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Sep 17th, 2016, 06:40 AM
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Public transportation is meant to be a public service by the govt, not to be a for-profit enterprise, so the fact that it runs as a deficit isn't that unusual. It does where I live also, it's basically a public service and helps traffic congestion/pollution. A lot of public don't own cars, also.

There's nothing wrong with a govt trying to save money and be more cost efficient, in fact, it's bad if they don't review such things.

I do like buses to see the neighborhoods if a route is convenient, but some buses are extremely crowded at certain times, also, just like the metro.
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Sep 17th, 2016, 09:07 AM
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They go through this in London from time to time (they've just re-routed a couple of buses my way, which confused a few people today).

Quite some time ago, they decided they had to shorten the routes that ran from one side of the city through the centre and out the other side (pity, that was a good way of spending a rainy day in the school holidays), and then expanded a whole lot of local "hub and spoke" services. These things need doing as people's needs change.
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Sep 17th, 2016, 12:23 PM
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I don't quite get the remark that "Uber is a solution for only the 1% who are young and affluent". Affluent, maybe. But YOUNG, why? Uber works quite well for the OLD, too!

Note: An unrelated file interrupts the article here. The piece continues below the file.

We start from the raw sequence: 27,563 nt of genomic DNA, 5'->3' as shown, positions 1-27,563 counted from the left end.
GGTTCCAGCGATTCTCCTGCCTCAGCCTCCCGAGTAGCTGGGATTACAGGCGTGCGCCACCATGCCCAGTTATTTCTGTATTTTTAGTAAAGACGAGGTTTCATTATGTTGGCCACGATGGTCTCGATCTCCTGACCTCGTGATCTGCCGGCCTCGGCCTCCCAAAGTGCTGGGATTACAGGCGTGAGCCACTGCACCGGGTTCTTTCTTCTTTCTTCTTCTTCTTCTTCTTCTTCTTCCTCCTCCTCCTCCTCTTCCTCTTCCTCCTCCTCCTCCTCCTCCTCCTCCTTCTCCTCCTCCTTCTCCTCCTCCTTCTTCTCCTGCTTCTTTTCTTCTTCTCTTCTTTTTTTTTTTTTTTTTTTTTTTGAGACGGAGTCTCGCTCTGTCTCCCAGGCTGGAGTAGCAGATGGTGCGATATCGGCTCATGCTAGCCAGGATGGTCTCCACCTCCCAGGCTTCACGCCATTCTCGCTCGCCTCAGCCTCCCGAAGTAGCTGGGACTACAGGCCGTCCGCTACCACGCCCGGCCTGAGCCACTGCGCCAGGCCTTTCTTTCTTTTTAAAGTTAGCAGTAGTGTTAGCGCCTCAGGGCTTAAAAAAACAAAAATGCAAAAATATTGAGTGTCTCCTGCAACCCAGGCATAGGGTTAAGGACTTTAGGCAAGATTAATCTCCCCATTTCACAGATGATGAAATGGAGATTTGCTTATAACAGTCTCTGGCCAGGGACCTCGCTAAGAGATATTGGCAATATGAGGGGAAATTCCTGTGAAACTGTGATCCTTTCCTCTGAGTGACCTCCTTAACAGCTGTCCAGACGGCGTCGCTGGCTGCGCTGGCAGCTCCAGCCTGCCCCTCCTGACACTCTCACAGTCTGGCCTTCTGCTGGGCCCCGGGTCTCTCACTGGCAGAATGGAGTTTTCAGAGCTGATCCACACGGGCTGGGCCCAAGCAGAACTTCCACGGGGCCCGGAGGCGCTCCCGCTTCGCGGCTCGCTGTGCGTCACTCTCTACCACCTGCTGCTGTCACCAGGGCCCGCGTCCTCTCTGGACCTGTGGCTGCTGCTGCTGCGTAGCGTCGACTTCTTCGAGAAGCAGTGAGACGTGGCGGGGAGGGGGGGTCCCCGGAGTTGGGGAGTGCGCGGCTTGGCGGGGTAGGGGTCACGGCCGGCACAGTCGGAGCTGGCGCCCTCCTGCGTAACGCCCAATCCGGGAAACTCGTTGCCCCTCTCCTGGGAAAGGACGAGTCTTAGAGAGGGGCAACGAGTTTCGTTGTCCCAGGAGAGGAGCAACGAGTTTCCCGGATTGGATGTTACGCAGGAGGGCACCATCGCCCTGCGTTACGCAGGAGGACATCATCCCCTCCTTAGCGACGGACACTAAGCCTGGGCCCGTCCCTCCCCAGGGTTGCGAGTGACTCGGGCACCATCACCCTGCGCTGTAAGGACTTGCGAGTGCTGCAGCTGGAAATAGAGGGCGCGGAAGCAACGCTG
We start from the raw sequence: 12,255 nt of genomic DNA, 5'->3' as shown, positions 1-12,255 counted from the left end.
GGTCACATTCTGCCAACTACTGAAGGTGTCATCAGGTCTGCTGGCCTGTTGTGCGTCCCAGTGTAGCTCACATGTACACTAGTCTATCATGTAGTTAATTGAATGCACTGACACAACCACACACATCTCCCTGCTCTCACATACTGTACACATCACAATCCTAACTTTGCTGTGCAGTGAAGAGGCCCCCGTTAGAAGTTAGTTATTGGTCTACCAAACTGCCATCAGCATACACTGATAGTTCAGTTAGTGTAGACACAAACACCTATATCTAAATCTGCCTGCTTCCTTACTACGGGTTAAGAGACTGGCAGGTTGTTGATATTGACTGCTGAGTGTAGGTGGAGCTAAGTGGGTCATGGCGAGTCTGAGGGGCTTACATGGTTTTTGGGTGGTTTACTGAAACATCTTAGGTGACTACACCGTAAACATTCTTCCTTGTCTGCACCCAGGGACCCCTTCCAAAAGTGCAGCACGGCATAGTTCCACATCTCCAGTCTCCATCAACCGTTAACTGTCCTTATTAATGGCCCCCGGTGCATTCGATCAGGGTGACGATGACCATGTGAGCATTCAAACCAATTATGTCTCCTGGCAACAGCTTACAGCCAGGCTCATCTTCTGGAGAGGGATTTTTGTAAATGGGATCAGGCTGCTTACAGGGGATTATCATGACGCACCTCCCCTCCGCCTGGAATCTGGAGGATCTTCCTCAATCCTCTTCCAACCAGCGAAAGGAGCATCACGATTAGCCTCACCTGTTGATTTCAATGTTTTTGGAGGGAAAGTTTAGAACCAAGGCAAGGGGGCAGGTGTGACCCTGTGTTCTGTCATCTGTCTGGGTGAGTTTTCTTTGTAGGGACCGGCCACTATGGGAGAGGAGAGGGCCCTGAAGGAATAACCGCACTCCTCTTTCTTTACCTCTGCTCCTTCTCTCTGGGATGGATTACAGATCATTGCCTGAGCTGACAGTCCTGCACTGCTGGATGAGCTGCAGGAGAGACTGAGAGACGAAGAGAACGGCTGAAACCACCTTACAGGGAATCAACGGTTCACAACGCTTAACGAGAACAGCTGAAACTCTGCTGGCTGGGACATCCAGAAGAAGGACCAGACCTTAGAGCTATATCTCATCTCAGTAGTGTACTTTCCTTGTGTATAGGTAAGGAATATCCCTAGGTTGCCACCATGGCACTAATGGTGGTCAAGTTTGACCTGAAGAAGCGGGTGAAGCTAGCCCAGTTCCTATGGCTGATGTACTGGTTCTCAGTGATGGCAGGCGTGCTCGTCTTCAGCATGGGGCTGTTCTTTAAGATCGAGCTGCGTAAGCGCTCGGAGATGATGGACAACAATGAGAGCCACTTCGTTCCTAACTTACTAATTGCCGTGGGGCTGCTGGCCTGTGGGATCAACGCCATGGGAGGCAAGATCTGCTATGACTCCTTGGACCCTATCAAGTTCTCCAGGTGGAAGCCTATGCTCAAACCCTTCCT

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Sep 17th, 2016, 12:40 PM
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"Uber works quite well for the OLD, too!"

A point driven (as it were) home by yesterday's announcement that the agency in charge of public transportation in the Boston area is starting a door to door service for seniors using Uber and Lyft to save money over the current van service.

https://www.bostonglobe.com/metro/20...14H/story.html
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Sep 17th, 2016, 12:52 PM
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A correction to my post above is that the ride service in Boston is not specifically for seniors but for people with disabilities.
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Sep 17th, 2016, 01:14 PM
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The door-to-door PAM (Paris Accès Mobilité) service for the elderly and disabled is 7.80€ for a distance up to 15km and free for people with low revenue. Half the time, they just send a taxi parisien to perform the service and the rest of the time they use their own vehicles, especially for people in wheelchairs. It has existed for more than 10 years and I used to use it with my (disabled) mother all the time (free for the person accompanying the passenger). I don't know if Uber can beat that.
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Sep 17th, 2016, 01:28 PM
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Right, Kerouac, I doubt if Uber could beat that.

And Nikki, enjoyed the article from the Boston Globe. Sounds wonderful for people with disabilities.